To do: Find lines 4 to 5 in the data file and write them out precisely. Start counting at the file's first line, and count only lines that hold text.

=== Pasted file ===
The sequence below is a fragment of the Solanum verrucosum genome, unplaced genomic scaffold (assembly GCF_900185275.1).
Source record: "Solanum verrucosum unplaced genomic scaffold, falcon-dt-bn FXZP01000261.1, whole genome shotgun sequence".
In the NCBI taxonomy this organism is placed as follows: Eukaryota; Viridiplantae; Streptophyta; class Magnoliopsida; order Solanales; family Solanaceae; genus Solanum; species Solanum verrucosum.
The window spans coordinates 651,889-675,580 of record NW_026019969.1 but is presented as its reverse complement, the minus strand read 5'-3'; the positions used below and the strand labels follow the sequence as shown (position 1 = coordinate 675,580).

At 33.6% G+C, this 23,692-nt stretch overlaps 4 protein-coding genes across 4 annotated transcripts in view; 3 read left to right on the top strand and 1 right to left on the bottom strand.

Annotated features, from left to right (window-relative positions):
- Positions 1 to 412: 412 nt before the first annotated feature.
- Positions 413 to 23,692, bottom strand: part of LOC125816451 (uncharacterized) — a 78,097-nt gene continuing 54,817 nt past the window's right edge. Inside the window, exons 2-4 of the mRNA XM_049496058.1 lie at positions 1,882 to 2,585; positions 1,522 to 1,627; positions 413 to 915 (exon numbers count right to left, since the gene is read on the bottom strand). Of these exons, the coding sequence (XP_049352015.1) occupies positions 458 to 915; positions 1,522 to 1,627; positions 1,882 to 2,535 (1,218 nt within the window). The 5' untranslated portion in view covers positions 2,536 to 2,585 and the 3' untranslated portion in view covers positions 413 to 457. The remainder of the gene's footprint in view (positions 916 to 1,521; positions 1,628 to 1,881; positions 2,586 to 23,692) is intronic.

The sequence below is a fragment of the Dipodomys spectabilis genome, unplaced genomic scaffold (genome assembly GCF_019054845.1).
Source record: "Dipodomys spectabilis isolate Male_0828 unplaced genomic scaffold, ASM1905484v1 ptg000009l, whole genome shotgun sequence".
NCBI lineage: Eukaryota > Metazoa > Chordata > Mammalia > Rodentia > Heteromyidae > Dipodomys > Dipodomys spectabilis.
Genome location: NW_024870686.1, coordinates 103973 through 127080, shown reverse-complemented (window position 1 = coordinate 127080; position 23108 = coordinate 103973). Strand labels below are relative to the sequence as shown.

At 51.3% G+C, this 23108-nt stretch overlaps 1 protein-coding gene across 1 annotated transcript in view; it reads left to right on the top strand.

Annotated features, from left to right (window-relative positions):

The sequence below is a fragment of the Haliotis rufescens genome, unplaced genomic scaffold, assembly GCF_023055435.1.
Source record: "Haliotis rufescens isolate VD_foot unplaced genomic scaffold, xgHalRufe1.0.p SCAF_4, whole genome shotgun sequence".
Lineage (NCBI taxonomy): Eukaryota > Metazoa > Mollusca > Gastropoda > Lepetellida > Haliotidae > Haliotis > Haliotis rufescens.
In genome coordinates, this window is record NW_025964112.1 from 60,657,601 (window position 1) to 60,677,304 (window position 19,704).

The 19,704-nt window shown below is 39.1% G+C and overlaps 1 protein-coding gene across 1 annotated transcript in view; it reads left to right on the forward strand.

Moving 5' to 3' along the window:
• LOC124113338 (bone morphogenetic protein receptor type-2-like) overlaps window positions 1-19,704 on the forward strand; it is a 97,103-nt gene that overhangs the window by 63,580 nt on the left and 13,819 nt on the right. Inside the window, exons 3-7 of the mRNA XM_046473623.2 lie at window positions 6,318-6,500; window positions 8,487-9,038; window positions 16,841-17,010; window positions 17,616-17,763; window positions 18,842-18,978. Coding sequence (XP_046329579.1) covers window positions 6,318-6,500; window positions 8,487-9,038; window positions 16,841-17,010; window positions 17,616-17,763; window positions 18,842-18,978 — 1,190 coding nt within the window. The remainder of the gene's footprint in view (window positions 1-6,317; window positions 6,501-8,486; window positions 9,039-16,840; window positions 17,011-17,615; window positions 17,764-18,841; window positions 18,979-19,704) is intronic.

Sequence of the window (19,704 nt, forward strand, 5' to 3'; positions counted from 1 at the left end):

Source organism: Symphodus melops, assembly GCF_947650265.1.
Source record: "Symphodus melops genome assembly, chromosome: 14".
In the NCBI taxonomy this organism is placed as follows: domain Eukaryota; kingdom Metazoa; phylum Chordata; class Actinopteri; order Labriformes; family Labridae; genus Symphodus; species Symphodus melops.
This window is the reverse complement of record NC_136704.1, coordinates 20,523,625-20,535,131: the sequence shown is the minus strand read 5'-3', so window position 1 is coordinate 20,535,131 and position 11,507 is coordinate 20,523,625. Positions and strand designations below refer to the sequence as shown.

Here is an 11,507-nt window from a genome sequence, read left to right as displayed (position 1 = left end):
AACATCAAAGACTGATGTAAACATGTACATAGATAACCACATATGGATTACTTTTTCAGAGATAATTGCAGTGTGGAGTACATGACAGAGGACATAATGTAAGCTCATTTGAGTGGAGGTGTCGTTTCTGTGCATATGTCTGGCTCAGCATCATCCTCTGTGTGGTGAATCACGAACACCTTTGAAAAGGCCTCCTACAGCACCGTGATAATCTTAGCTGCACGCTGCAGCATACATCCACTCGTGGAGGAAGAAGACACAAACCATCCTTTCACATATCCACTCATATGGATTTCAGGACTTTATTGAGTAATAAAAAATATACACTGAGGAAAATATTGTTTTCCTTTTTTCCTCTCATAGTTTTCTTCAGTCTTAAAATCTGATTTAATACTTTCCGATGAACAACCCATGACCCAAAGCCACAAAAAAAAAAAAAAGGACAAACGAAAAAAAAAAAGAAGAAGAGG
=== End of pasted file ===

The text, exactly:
The window spans coordinates 651,889-675,580 of record NW_026019969.1 but is presented as its reverse complement, the minus strand read 5'-3'; the positions used below and the strand labels follow the sequence as shown (position 1 = coordinate 675,580).

At 33.6% G+C, this 23,692-nt stretch overlaps 4 protein-coding genes across 4 annotated transcripts in view; 3 read left to right on the top strand and 1 right to left on the bottom strand.